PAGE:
Dáil debates

Wednesday, 24 November 2021

Education (Health, Relationships and Sex Education) Bill 2021: Second Stage [Private Members]

 

10:32 am

Photo of Catherine MurphyCatherine Murphy (Kildare North, Social Democrats)

As has been stated, the Bill seeks to standardise sex education in primary and secondary schools. Such sex education should, of course, be age appropriate and underpinned by values that reflect the modern and inclusive society Ireland has become. Central to such programmes should be dignity and respect. The aim should be to equip young people with the knowledge and information needed to make good decisions but also, critically, to have the confidence to make good decisions. That confidence and information leads to good decision making and results in a reduced number of teenage pregnancies and a reduction in STDs or STIs.

It is interesting to hear what pupils themselves had to say. The Minister referenced the review that took place. It commenced in 2018 and was completed by December 2019. RSE was seen as inadequate and way too biological. The review looked at topics including sexual consent and what that means, along with developments relating to contraception, sexual expression and relationships. It also looked at safe use of the Internet and social media and the effect that was having on relationships and self-esteem as well as LGBTQ issues. Students frequently said RSE was limited to a narrow range of topics and overly influenced by teachers selecting the topics they felt most comfortable teaching or considered to be of relevance to the students. With the exception of one school, students who participated in the focus groups all spoke about the abstinence and problem-based approach to RSE being the prevalent model experienced, one predominantly concerned with the risks and dangers of sexual activity rather than focusing on the positive aspects of relationships and sexuality. Students believe very strongly - this is coming from the students - that telling them not to do something or merely pointing out the dangers of sexual activity is unhelpful and misguided. Pupils told the review team that they wanted to be taught more about issues like sexual orientation, consent and healthy relationships.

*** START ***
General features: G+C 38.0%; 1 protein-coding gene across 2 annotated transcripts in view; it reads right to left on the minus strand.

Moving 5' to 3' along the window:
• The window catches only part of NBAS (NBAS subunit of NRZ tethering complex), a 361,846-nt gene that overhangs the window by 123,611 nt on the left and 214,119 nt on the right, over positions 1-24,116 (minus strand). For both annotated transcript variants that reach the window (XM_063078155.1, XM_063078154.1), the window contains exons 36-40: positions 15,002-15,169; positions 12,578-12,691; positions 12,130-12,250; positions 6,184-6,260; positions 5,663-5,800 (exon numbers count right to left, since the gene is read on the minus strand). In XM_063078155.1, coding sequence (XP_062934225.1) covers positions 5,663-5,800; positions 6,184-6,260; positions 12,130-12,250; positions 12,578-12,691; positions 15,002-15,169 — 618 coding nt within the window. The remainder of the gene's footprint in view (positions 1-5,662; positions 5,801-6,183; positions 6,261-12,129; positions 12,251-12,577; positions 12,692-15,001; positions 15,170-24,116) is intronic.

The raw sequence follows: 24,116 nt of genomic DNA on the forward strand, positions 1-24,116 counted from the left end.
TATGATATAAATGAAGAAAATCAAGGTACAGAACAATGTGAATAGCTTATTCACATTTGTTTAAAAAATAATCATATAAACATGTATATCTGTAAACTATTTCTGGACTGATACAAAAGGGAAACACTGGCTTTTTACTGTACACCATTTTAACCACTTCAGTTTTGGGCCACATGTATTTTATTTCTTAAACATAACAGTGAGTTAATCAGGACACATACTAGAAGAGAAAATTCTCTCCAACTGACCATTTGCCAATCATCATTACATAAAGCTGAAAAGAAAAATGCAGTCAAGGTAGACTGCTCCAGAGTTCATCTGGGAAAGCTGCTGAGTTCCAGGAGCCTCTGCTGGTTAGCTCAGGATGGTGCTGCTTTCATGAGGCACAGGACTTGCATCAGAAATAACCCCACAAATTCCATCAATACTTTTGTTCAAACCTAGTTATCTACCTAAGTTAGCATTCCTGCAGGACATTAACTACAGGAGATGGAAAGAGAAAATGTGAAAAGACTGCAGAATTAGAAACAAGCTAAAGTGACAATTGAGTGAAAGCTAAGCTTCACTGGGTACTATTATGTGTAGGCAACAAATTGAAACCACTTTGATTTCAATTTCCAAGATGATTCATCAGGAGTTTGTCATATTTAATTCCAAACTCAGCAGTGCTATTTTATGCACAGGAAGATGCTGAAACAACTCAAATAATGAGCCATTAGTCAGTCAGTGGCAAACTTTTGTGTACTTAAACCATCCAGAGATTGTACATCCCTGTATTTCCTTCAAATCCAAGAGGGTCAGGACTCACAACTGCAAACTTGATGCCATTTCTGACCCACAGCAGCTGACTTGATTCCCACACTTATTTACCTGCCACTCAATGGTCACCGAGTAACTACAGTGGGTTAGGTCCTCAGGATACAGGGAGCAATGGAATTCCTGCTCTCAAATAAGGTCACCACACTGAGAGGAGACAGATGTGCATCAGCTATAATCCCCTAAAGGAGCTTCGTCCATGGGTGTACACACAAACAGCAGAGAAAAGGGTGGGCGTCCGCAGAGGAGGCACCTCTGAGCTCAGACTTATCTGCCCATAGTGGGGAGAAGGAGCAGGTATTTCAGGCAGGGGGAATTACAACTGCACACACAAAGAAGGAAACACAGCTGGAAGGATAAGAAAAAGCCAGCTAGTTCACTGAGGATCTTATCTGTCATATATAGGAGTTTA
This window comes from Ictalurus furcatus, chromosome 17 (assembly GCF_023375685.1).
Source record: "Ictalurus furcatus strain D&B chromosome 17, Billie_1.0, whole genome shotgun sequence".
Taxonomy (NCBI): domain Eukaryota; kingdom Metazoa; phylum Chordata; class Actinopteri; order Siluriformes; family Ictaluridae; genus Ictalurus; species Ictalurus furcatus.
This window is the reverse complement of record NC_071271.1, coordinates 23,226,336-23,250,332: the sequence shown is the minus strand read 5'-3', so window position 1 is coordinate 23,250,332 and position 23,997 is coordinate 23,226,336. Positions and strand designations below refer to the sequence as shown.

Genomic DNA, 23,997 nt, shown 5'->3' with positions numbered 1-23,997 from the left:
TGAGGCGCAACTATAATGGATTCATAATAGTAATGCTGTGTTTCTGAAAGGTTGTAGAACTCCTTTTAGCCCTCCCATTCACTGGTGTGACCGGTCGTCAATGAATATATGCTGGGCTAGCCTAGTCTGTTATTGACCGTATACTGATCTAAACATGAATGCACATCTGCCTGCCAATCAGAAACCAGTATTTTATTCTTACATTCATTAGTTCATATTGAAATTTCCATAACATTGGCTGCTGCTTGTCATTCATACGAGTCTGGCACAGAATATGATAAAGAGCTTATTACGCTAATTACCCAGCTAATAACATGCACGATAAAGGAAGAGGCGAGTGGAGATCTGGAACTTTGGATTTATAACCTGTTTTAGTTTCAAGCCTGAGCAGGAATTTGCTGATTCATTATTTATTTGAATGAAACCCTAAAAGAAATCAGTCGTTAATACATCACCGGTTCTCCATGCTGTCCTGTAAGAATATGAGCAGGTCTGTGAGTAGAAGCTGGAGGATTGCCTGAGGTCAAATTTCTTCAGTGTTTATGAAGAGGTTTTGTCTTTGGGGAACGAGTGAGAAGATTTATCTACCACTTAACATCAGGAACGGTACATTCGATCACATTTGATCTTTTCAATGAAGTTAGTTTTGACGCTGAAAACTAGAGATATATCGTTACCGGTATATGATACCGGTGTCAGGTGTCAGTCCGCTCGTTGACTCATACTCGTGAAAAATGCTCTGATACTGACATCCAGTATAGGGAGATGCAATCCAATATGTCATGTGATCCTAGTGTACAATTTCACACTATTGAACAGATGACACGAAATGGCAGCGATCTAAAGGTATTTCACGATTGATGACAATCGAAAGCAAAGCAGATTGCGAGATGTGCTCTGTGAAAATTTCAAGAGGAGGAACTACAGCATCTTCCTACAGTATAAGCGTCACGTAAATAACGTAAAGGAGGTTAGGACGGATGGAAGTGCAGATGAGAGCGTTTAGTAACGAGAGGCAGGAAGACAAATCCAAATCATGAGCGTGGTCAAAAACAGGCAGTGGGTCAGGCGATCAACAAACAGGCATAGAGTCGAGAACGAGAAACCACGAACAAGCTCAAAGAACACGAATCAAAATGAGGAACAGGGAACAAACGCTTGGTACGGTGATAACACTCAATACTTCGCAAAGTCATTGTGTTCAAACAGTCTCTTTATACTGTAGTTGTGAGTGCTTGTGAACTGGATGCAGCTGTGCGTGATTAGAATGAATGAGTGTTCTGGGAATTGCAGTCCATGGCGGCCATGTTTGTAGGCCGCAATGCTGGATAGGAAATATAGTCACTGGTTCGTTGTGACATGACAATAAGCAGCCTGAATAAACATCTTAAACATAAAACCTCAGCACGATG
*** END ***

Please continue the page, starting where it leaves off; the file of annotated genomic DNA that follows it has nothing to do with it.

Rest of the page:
Many parents wanted their children to be taught about consent, sexual orientation and contraception at school. However, an online survey carried out by the authors of the review found that post-primary parents considered knowledge of how to avoid sexually transmitted infections the most important topic about which their children could learn. Most principals consider parental engagement on RSE an enabling factor, although some of them are aware that a small number of critical voices can exert undue influence and have a negative impact on what is taught. That is all the more reason for a standardised approach.

The review made several recommendations, including the development of an up-to-date teaching resource and more specialised training for teachers. An updated RSE curriculum for schools was due to be developed in 2020. This review started in 2018. Children who started secondary school in 2018 will be right through their entire secondary school programme before a change is made. That is unacceptable.

Earlier this year, the Catholic Church published a new programme for relationships and sexuality education for the 90% of primary schools that are under its control. There is no doubt that the aim is to frame sexuality education within a religious ethos. As Members are aware, education is funded by the State. To my mind, in a republic, such education should be secular. Well over 90% of primary schools are under Catholic patronage. When other religions are included, the total is close to 95%. A level of 90% far exceeds the number who identified as Roman Catholic in the most recent census, which, in itself, is above the number of people who actually practise religion. In 2010, it was found that 41% of people attended weekly. That number has been continuously falling. As stated by my colleague, we are seeing a lack of choice. The divestment programme is painfully slow and that means that people do not have a choice.

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